Jesse Fenichel has first-hand experience with the increasingly difficult labor market conditions faced by American lawyers. A lawyer himself, and a sociology doctoral candidate at Northeastern, Fenichel works in the summers as a “temp attorney.” During his time at Northeastern, he has noticed substantial decreases in the wages paid to temp attorneys and the amount of available work.
One reason, he said, is because lawyers in other countries are doing a great deal of legal work at a lower cost. One of the most popular countries for legal process outsourcing is the Philippines, where Fenichel will conduct research for nine months starting in November thanks to a Fulbright award.
“I’m pretty excited,” Fenichel said of the award. “There has not been a lot of in-depth research into how much this burgeoning industry is affecting the legal profession in this country.”
The Fulbright U.S. Scholar Program supports about 800 American scholars and professionals who go to more than 100 countries to lecture and/or conduct research in a wide variety of fields. The program is overseen by the U.S. State Department.
Fenichel says a vast majority of legal work in the U.S., such as reviewing documents for a large corporate litigation, doesn’t have to be done by a registered lawyer, as long as a bar-certified attorney oversees the work. So to save money and decrease the workload of their own attorneys, law firms send an increasing amount of basic legal work overseas.
“In 2008 the American Bar Association had to address the issue because it was becoming such a big thing,” Fenichel explained. “And it basically gave its blessing.”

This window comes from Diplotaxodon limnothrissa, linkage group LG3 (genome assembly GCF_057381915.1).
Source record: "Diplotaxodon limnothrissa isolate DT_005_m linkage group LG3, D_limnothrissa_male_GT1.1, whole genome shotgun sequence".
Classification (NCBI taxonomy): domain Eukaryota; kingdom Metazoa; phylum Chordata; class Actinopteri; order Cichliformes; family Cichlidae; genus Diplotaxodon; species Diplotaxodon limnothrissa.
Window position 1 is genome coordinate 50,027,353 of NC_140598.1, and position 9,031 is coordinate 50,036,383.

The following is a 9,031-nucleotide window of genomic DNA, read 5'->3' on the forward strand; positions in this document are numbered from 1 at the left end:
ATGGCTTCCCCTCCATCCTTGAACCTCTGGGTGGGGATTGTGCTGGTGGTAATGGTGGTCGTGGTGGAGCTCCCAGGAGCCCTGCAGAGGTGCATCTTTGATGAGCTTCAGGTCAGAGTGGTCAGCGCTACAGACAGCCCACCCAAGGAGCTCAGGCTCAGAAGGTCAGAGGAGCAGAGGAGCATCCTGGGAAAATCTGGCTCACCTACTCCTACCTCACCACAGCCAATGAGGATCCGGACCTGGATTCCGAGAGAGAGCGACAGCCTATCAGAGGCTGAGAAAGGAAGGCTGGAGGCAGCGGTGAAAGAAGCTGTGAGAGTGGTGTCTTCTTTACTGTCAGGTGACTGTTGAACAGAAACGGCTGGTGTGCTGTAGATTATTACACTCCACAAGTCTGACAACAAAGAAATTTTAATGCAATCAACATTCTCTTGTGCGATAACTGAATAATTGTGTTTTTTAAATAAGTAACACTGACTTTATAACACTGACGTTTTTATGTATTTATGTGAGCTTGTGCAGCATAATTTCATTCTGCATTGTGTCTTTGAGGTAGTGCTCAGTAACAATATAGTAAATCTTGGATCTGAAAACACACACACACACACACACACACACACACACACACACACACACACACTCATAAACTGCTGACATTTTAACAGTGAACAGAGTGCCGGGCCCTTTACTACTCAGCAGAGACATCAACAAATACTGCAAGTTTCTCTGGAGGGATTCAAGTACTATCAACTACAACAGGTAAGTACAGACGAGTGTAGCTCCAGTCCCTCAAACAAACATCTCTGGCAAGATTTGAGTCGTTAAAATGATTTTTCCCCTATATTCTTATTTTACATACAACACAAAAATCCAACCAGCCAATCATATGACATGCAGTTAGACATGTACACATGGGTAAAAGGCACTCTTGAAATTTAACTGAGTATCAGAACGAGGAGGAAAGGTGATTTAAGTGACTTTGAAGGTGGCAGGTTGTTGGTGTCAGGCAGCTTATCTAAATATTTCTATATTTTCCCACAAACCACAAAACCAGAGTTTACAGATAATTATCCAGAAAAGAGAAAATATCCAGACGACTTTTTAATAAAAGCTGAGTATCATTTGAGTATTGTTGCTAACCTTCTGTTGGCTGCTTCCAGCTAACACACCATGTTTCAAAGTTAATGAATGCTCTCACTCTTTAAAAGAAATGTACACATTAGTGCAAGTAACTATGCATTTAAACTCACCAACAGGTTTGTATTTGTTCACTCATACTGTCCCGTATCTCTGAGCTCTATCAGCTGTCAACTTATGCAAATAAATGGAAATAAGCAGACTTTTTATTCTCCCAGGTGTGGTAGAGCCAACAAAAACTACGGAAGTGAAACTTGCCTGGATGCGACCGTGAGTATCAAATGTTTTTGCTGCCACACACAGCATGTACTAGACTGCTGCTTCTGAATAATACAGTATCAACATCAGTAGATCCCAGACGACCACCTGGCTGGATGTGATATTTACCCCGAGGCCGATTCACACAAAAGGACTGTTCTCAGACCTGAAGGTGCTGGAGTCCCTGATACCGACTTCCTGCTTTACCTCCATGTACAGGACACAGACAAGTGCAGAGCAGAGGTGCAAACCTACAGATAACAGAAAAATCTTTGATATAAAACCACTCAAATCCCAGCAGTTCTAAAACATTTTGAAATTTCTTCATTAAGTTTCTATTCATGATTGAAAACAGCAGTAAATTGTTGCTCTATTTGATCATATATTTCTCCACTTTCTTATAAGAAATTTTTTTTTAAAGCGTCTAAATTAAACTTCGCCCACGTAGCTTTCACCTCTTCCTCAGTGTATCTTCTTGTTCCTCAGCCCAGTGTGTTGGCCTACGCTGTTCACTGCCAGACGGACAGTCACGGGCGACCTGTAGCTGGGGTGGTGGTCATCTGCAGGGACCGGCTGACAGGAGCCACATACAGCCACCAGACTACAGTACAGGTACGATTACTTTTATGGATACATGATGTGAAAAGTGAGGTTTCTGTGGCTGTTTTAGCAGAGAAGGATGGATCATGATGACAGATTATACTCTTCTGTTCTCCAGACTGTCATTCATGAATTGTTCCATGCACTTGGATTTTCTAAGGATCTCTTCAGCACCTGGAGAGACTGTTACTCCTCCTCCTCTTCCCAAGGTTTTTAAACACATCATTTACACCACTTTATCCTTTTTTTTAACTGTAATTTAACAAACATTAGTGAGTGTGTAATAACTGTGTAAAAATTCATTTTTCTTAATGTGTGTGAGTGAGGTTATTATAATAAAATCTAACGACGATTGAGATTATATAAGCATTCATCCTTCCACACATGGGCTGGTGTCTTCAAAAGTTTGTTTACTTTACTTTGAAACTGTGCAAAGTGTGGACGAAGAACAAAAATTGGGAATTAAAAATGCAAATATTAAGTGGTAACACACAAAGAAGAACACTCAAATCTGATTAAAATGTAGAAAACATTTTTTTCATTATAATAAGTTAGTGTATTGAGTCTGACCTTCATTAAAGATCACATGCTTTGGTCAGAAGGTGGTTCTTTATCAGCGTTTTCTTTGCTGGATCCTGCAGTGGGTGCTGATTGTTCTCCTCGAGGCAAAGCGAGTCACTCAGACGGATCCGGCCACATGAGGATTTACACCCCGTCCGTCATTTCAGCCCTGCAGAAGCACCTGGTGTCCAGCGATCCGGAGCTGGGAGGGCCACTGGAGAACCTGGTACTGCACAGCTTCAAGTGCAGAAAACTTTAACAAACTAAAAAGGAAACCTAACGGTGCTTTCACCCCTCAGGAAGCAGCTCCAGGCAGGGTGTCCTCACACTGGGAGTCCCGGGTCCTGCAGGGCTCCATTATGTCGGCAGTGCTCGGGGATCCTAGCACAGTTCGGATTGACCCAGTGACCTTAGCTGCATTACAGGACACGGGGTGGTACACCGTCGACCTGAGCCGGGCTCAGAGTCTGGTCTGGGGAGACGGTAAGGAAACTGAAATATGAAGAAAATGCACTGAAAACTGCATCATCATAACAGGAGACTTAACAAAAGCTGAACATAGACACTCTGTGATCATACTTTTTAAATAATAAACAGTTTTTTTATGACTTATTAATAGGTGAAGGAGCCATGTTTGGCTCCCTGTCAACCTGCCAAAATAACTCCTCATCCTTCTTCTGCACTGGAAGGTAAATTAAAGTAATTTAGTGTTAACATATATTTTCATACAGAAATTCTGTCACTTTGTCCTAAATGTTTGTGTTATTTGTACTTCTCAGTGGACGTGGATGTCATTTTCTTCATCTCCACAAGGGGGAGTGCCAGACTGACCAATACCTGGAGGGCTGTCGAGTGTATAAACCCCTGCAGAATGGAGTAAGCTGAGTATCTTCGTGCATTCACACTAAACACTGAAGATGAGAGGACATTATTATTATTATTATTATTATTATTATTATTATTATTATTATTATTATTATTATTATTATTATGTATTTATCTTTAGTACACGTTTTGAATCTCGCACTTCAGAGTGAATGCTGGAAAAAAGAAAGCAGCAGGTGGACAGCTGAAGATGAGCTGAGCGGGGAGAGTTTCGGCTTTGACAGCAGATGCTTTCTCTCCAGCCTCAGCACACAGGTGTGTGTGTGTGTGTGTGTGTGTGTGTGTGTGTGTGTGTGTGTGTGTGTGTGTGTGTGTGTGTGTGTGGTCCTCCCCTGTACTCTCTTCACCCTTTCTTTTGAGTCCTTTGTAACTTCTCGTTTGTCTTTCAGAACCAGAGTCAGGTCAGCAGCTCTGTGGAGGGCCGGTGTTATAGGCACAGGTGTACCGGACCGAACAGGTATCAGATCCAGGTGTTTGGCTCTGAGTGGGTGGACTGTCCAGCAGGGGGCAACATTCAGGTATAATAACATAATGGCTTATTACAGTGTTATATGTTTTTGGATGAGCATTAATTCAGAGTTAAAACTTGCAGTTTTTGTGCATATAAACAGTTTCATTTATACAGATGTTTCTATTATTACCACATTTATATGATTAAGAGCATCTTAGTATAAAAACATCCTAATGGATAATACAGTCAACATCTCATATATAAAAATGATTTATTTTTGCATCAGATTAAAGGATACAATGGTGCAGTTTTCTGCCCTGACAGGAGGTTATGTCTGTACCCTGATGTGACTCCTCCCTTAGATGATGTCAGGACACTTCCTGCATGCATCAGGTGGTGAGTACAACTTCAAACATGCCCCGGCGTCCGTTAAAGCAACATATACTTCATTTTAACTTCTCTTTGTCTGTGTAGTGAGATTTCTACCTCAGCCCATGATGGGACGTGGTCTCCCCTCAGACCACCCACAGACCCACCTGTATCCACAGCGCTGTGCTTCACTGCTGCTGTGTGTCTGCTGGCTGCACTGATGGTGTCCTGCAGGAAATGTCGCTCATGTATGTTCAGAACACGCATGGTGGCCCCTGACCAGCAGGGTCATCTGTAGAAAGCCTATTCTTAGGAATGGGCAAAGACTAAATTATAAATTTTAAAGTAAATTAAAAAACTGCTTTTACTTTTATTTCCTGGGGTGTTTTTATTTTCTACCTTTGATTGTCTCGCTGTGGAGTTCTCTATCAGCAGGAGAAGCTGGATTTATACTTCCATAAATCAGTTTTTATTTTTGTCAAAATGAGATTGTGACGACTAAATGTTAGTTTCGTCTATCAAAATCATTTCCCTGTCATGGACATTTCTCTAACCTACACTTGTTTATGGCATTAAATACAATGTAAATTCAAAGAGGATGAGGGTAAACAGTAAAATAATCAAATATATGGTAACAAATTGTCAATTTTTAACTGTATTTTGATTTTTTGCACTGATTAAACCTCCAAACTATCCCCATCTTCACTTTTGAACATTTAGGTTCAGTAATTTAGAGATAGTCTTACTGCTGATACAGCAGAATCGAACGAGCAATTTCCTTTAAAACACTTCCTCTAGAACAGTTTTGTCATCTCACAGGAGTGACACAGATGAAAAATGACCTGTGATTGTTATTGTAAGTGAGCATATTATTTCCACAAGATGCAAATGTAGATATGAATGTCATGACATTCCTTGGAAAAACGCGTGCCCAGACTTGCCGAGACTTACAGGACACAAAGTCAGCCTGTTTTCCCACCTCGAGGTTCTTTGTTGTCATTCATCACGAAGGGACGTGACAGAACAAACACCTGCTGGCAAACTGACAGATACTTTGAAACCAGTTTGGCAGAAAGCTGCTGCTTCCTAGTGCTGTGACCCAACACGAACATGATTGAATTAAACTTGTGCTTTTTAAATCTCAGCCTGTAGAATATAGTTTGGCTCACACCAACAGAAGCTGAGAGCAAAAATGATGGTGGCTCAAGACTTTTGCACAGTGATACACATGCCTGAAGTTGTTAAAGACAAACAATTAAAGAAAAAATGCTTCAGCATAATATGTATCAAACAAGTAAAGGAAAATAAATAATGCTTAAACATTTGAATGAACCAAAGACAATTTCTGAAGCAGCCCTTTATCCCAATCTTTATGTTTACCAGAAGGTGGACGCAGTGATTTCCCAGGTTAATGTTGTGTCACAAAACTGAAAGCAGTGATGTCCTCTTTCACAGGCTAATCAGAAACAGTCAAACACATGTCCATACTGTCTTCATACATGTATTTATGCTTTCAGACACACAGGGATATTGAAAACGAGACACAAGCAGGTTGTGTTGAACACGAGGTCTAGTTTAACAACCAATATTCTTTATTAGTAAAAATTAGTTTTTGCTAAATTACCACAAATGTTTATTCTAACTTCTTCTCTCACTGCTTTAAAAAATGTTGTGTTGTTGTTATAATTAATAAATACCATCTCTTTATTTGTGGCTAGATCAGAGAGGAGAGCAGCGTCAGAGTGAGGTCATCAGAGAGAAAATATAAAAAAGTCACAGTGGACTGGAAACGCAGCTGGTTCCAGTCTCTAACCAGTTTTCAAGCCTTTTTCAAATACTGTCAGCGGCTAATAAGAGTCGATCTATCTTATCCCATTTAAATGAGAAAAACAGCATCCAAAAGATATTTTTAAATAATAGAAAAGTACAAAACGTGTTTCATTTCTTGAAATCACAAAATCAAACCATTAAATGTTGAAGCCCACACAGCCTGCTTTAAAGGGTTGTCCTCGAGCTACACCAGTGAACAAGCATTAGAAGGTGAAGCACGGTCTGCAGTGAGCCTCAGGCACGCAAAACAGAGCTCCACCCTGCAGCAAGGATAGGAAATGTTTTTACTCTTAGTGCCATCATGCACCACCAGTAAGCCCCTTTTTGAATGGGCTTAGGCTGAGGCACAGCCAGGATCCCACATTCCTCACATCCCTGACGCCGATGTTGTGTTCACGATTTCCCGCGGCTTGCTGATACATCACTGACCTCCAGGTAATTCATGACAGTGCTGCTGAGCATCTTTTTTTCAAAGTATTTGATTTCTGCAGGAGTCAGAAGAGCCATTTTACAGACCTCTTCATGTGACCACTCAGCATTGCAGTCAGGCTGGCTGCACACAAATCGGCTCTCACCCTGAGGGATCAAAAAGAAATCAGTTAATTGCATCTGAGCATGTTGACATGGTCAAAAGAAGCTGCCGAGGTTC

Legal process outsourcing has even made its way to the United States’ highest court, Fenichel noted. In 2005 lawyers in India, working for a legal process outsourcing firm, drafted a brief for a Supreme Court case.
India and the Philippines are two popular destinations for U.S. legal process outsourcing for a few reasons, Fenichel explained, including the fact they have similar court systems and legal proceedings there are conducted in English.
While in the Philippines, Fenichel plans to research the barriers for how much actual legal work can be outsourced and the impact the industry is having on both the American and Philippine legal systems. Fenichel said he plans to visit outsourcing firms and speak with managers and employees there.
“I honestly don’t know what my findings will be,” Fenichel said. “But, when you look at other industries that have outsourced, at first you think that, on a purely economic basis, ‘Why doesn’t the entire industry just get outsourced?’ But, with respect to knowledge work, the general experience has been that various frictions prevent that from happening.”
Fenichel has never been to Southeast Asia and hopes to utilize the practical sociology skills he has learned at Northeastern to learn more about the people he will be working with in the Philippines.
“This research will be a substantial part of my dissertation looking at the contemporary legal field and how globalization has dramatically changed the profession as a whole,” Fenichel said.